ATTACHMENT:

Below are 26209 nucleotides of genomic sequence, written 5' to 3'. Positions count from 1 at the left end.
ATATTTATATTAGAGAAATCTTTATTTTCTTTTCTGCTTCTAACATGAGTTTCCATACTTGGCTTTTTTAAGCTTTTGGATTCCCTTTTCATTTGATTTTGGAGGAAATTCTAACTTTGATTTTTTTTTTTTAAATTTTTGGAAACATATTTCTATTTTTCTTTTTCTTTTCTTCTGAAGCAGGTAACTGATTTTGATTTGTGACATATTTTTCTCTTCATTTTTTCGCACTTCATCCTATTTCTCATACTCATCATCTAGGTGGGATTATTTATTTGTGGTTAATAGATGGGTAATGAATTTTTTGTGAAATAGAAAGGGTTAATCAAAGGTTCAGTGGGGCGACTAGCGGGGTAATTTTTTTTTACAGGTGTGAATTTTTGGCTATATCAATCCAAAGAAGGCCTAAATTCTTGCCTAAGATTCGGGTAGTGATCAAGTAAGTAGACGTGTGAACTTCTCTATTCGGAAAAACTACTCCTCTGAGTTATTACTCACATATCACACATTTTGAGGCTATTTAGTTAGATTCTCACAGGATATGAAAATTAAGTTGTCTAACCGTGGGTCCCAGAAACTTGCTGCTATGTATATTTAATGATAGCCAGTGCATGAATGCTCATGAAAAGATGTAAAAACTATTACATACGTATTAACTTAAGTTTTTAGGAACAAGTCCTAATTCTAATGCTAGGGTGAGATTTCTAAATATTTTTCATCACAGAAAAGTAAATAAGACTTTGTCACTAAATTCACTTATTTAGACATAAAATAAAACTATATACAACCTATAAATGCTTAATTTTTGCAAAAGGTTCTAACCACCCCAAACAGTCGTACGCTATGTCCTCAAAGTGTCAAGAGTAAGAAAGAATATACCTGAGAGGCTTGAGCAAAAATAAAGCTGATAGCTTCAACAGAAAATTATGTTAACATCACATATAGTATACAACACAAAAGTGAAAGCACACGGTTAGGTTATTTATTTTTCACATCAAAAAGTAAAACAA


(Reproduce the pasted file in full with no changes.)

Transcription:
Below are 26209 nucleotides of genomic sequence, written 5' to 3'. Positions count from 1 at the left end.
ATATTTATATTAGAGAAATCTTTATTTTCTTTTCTGCTTCTAACATGAGTTTCCATACTTGGCTTTTTTAAGCTTTTGGATTCCCTTTTCATTTGATTTTGGAGGAAATTCTAACTTTGATTTTTTTTTTTTAAATTTTTGGAAACATATTTCTATTTTTCTTTTTCTTTTCTTCTGAAGCAGGTAACTGATTTTGATTTGTGACATATTTTTCTCTTCATTTTTTCGCACTTCATCCTATTTCTCATACTCATCATCTAGGTGGGATTATTTATTTGTGGTTAATAGATGGGTAATGAATTTTTTGTGAAATAGAAAGGGTTAATCAAAGGTTCAGTGGGGCGACTAGCGGGGTAATTTTTTTTTACAGGTGTGAATTTTTGGCTATATCAATCCAAAGAAGGCCTAAATTCTTGCCTAAGATTCGGGTAGTGATCAAGTAAGTAGACGTGTGAACTTCTCTATTCGGAAAAACTACTCCTCTGAGTTATTACTCACATATCACACATTTTGAGGCTATTTAGTTAGATTCTCACAGGATATGAAAATTAAGTTGTCTAACCGTGGGTCCCAGAAACTTGCTGCTATGTATATTTAATGATAGCCAGTGCATGAATGCTCATGAAAAGATGTAAAAACTATTACATACGTATTAACTTAAGTTTTTAGGAACAAGTCCTAATTCTAATGCTAGGGTGAGATTTCTAAATATTTTTCATCACAGAAAAGTAAATAAGACTTTGTCACTAAATTCACTTATTTAGACATAAAATAAAACTATATACAACCTATAAATGCTTAATTTTTGCAAAAGGTTCTAACCACCCCAAACAGTCGTACGCTATGTCCTCAAAGTGTCAAGAGTAAGAAAGAATATACCTGAGAGGCTTGAGCAAAAATAAAGCTGATAGCTTCAACAGAAAATTATGTTAACATCACATATAGTATACAACACAAAAGTGAAAGCACACGGTTAGGTTATTTATTTTTCACATCAAAAAGTAAAACAA